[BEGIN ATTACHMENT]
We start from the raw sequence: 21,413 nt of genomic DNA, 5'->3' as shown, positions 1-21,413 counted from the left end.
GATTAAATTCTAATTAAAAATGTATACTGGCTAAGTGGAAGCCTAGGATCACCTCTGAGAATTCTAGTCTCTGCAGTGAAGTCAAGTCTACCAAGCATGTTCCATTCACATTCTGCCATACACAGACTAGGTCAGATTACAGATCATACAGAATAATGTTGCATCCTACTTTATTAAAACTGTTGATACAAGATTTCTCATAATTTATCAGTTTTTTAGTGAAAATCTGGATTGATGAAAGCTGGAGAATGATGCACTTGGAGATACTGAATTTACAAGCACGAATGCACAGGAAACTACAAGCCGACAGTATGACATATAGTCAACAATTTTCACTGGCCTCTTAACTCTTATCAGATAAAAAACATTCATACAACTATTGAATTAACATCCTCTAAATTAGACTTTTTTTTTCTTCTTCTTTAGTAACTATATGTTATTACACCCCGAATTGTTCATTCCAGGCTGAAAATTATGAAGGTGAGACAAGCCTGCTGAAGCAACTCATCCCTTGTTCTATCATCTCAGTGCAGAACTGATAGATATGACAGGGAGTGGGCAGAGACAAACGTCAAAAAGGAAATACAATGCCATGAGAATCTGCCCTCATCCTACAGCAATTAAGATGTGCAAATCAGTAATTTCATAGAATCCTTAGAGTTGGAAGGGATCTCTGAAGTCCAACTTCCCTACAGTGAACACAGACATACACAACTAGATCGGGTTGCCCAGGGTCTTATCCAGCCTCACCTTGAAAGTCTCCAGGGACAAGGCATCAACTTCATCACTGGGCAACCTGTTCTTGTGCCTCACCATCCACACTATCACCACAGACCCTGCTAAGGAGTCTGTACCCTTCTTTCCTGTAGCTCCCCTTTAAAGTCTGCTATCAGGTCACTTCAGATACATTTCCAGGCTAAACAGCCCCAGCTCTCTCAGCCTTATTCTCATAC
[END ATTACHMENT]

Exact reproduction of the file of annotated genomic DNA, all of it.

We start from the raw sequence: 21,413 nt of genomic DNA, 5'->3' as shown, positions 1-21,413 counted from the left end.
GATTAAATTCTAATTAAAAATGTATACTGGCTAAGTGGAAGCCTAGGATCACCTCTGAGAATTCTAGTCTCTGCAGTGAAGTCAAGTCTACCAAGCATGTTCCATTCACATTCTGCCATACACAGACTAGGTCAGATTACAGATCATACAGAATAATGTTGCATCCTACTTTATTAAAACTGTTGATACAAGATTTCTCATAATTTATCAGTTTTTTAGTGAAAATCTGGATTGATGAAAGCTGGAGAATGATGCACTTGGAGATACTGAATTTACAAGCACGAATGCACAGGAAACTACAAGCCGACAGTATGACATATAGTCAACAATTTTCACTGGCCTCTTAACTCTTATCAGATAAAAAACATTCATACAACTATTGAATTAACATCCTCTAAATTAGACTTTTTTTTTCTTCTTCTTTAGTAACTATATGTTATTACACCCCGAATTGTTCATTCCAGGCTGAAAATTATGAAGGTGAGACAAGCCTGCTGAAGCAACTCATCCCTTGTTCTATCATCTCAGTGCAGAACTGATAGATATGACAGGGAGTGGGCAGAGACAAACGTCAAAAAGGAAATACAATGCCATGAGAATCTGCCCTCATCCTACAGCAATTAAGATGTGCAAATCAGTAATTTCATAGAATCCTTAGAGTTGGAAGGGATCTCTGAAGTCCAACTTCCCTACAGTGAACACAGACATACACAACTAGATCGGGTTGCCCAGGGTCTTATCCAGCCTCACCTTGAAAGTCTCCAGGGACAAGGCATCAACTTCATCACTGGGCAACCTGTTCTTGTGCCTCACCATCCACACTATCACCACAGACCCTGCTAAGGAGTCTGTACCCTTCTTTCCTGTAGCTCCCCTTTAAAGTCTGCTATCAGGTCACTTCAGATACATTTCCAGGCTAAACAGCCCCAGCTCTCTCAGCCTTATTCTCATAC